Minor activity re-established at White Island volcano, New Zealand

Minor activity re-established at White Island volcano, New Zealand

GNS Science volcanologist Brad Scott reported today that minor activity has become re-established over the last 24 hours. The Volcano Alert Level remains at Level 1 and Aviation Color Code has been raised to Yellow.

Following an increase in volcanic tremor levels overnight and images of activity on the volcano cameras, a response visit was made this afternoon. Scott reported they saw two styles of activity in the active vent. Audible jets of gas were being shot through the small lake and broader expanding ‘bubbles’ of dark lake sediments and debris were being ejected 20-30 m vertically. The activity is very similar to earlier this year.

The potential for larger, more explosive eruptions that might impact on visitors to the island is always present. Any larger eruptions may occur with no warning to any visitors to the island.

The ultimate outcome of the current activity at White Island remains unclear and GNS Science continues to closely monitor White Island through the GeoNet project. There is no reason to believe this change is related to the Cook Strait earthquakes.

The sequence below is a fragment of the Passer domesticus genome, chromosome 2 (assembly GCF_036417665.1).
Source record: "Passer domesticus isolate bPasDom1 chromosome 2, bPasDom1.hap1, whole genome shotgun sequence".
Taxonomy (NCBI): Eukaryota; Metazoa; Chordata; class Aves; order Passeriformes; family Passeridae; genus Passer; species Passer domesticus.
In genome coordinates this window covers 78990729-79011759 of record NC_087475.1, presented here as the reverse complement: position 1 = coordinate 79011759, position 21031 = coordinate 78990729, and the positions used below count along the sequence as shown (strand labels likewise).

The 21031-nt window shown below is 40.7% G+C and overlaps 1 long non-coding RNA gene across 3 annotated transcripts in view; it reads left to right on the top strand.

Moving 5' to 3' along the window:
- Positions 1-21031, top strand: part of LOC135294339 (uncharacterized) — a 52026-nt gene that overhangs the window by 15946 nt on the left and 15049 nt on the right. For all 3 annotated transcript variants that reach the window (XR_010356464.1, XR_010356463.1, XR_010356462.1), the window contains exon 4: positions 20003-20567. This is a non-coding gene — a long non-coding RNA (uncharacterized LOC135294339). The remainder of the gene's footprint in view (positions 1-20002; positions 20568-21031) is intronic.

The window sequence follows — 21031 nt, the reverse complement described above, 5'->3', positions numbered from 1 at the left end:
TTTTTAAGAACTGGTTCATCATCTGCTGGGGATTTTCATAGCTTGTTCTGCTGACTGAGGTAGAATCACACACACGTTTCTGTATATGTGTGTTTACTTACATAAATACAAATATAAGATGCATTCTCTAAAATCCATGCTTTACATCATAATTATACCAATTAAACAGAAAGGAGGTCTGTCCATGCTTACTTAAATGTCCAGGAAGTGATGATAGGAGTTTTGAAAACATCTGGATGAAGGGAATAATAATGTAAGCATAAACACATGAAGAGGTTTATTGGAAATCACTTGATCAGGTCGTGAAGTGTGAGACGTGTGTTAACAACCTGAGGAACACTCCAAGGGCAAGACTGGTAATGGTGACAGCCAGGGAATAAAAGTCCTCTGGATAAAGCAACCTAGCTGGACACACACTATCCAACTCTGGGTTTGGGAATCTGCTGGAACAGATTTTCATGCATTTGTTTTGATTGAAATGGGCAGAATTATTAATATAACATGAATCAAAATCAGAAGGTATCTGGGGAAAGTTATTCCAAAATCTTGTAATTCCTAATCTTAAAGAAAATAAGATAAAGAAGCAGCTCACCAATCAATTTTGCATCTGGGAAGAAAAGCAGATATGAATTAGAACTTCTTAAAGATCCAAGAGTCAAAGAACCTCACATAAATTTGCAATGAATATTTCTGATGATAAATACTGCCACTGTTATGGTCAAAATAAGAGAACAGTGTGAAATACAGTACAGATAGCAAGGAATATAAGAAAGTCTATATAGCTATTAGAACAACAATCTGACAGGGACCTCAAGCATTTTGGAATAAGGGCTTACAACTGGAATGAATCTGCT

Unrest at White Island began in July 2012, leading to explosive eruptions and ash emissions in August. A small lava extrusion occurred in November, followed by phreatic, steam driven activity in December which continued through January and February 2013. Very minor ash emissions have been interspersed throughout this eruption sequence as conditions within the craters have changed.

On July 11, 2013 GNS reported that small tremor bursts are occurring like clockwork, approximately every 70 seconds, creating a unique pattern on our earthquake drum, with hundreds of these small bursts recorded every day.

  • White Island drums and webcams are here.

White Island, showing the white clouds of highly acidic gases. Image courtesy of GNS Science - GeoNet

  • Aviation Color Codes are based on four colours and are intended for quick reference only in the international civil aviation community. 
  • The Volcanic Alert Level ranges from 0 to 5 and defines the current status at a volcano. Level 1 indicates signs of volcanic unrest.

Source and featured image: GeoNet

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